I have good news for readers who are Karen Kingsbury fans, and even better news for readers who are not: this is far and away the best novel I've read by this bestselling author of something like 30 books. It's a powerful story of forgiveness, reconciliation and grace, wrapped up in a genuine page-turner. And if you've never read Kingsbury before, this is the one to start with.
The promotional material from Zondervan, including the synopsis on the back cover, refers to the "perfect" life of airline captain Connor Evans and his wife, Michele, and their two daughters. Frankly, that word is an immediate turn-off for me; it implies shallow, stereotyped characters, an overdone scenario, and unimaginative writing. If I hadn't been assigned to read this book, I probably would have ignored it.
The Evanses may have a decent and privileged life, but it's not a perfect life, the kind populated with cardboard characters. These are real people who happen to have it pretty good until an airline crash in the Pacific shakes things up for them in Florida. That's when Connor discovers that an indiscretion years earlier resulted in more than a good time. He has a son, and he has a choice: forget about him and pretend the one-night stand with the boy's mother never happened, or come clean with his wife, meet his son, Max, for the first time, and make Max a part of their family, at least temporarily.
One of the elements that sets this book apart is the light hand the author uses throughout. She skillfully weaves in the faith message and allows the story to unfold naturally. It's not until late in the book that we learn the circumstances that led to Connor's unfaithfulness; it would have been so easy, and ultimately so unsatisfying to the reader, to place those scenes early on in the book in an effort to simply get them out of the way. Nothing about OCEANS APART feels "wrong"; even the Florida setting rings true, which isn't always the case in the hands of non-native writers.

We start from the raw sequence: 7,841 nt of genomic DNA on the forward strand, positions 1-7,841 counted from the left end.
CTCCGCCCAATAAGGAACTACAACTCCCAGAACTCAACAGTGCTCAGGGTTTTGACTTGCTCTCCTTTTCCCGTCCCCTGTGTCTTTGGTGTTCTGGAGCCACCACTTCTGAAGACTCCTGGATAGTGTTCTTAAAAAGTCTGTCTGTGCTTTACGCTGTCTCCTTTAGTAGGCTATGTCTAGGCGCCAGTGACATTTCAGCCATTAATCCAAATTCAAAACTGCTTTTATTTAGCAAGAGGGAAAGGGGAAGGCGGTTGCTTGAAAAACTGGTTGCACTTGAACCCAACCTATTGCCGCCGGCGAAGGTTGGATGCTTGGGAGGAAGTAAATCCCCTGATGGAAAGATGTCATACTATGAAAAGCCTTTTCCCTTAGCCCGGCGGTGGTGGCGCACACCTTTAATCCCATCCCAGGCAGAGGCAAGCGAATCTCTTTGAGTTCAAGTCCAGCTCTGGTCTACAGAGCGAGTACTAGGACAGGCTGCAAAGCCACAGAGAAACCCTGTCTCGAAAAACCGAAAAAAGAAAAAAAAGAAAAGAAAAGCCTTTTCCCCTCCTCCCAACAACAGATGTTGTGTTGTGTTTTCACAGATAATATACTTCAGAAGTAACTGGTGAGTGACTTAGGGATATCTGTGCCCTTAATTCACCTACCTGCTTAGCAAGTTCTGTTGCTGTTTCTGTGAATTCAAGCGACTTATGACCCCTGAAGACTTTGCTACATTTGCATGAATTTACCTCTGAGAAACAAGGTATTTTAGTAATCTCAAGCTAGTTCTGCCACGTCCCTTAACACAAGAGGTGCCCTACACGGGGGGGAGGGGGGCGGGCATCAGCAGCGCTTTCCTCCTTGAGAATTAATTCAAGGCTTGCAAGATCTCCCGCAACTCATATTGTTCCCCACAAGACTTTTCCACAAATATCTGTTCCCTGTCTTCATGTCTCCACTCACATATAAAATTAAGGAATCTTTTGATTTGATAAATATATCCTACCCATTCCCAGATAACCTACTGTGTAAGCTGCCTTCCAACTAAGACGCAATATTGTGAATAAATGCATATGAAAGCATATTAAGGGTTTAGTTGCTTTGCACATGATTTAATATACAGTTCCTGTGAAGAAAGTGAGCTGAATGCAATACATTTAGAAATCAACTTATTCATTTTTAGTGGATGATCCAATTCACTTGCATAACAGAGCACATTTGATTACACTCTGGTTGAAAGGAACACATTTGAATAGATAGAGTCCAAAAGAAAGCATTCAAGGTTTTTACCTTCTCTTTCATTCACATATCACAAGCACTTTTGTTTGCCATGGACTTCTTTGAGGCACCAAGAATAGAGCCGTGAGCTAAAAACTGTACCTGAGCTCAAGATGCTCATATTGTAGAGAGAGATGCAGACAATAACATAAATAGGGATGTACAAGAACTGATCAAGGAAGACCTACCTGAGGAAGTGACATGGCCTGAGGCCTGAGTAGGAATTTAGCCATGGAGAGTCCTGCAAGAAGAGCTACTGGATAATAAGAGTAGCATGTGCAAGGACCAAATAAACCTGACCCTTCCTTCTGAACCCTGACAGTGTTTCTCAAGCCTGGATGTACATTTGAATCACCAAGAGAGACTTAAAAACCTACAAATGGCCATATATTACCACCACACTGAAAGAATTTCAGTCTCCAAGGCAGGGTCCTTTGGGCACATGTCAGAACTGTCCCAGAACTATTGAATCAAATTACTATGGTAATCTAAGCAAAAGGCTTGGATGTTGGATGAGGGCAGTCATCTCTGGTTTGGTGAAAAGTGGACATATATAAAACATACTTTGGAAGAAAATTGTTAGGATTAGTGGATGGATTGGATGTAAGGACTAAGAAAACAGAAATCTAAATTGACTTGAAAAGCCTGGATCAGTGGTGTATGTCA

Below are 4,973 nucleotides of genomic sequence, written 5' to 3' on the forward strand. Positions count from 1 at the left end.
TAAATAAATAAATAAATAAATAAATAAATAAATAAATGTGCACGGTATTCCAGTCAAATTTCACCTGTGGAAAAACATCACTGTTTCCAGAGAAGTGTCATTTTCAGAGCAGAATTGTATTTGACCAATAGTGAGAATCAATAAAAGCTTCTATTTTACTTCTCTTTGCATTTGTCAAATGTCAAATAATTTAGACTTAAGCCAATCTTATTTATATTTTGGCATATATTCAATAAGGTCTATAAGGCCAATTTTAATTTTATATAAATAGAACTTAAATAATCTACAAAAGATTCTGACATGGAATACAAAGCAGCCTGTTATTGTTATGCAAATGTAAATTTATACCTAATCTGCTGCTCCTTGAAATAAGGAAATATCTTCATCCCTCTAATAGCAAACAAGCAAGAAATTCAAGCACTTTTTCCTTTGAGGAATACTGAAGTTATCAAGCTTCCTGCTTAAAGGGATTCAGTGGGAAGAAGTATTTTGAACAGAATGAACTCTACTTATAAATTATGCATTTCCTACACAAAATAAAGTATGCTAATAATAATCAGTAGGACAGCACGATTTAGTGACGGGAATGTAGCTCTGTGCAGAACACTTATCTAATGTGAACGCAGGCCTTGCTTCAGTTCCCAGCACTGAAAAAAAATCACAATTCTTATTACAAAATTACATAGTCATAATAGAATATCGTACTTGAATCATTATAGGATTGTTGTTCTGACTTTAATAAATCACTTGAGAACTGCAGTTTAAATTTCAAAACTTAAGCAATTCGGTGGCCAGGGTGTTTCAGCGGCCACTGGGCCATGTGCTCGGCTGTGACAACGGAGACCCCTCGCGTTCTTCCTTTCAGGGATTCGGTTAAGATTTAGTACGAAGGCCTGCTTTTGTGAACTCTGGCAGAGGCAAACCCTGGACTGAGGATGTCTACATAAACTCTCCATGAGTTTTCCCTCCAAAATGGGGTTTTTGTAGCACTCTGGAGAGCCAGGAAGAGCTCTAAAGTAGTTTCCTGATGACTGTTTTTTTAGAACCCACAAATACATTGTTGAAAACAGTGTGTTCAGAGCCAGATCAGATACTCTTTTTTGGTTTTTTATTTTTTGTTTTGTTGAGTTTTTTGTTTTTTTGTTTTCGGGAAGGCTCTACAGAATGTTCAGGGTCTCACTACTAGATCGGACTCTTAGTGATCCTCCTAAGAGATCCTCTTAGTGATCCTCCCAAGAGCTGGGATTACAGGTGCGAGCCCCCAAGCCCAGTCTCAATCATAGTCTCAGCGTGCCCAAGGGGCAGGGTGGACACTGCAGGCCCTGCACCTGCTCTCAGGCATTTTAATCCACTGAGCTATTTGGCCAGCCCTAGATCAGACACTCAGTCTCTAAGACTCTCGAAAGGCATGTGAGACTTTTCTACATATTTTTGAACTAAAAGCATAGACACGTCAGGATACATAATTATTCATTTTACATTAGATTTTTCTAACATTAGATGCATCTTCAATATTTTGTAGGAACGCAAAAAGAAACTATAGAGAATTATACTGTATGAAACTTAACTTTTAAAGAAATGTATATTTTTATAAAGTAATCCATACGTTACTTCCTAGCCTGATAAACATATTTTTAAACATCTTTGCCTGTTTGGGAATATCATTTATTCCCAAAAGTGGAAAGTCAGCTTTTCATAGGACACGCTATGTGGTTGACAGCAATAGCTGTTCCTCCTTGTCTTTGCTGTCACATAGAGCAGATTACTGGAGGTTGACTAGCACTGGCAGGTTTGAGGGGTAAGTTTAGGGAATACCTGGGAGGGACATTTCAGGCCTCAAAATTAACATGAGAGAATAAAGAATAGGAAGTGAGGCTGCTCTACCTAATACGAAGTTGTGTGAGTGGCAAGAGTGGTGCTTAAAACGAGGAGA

The forgiveness theme in particular never feels forced or superficial. So much forgiveness is needed on so many levels, and Kingsbury lets the process that leads to forgiveness develop over time. Equally impressive is the way she handles the theme of "second chances," and not just with regard to the obvious second chance that Connor needs. All of this reflects a multilayered effort on the author's part, and one that she carries off well.
Readers who have found some of Kingsbury's plots to be implausible --- ONE TUESDAY MORNING and its sequel, BEYOND TUESDAY MORNING, come to mind --- should be pleasantly surprised with the achingly realistic story line in OCEANS APART. And the characters --- you just may find yourself loving Max and respecting each of the major characters, along with the decisions they end up making.
OCEANS APART won the ECPA Gold Medallion Award for fiction, which means it was selected as the best novel of 2004 by both retailers and a panel of independent judges. It's certainly the best, or among the best, from Kingsbury, and the accolades it has received should encourage her to maintain the higher standard she set for herself with this book.
Reviewed by Marcia Ford on March 30, 2004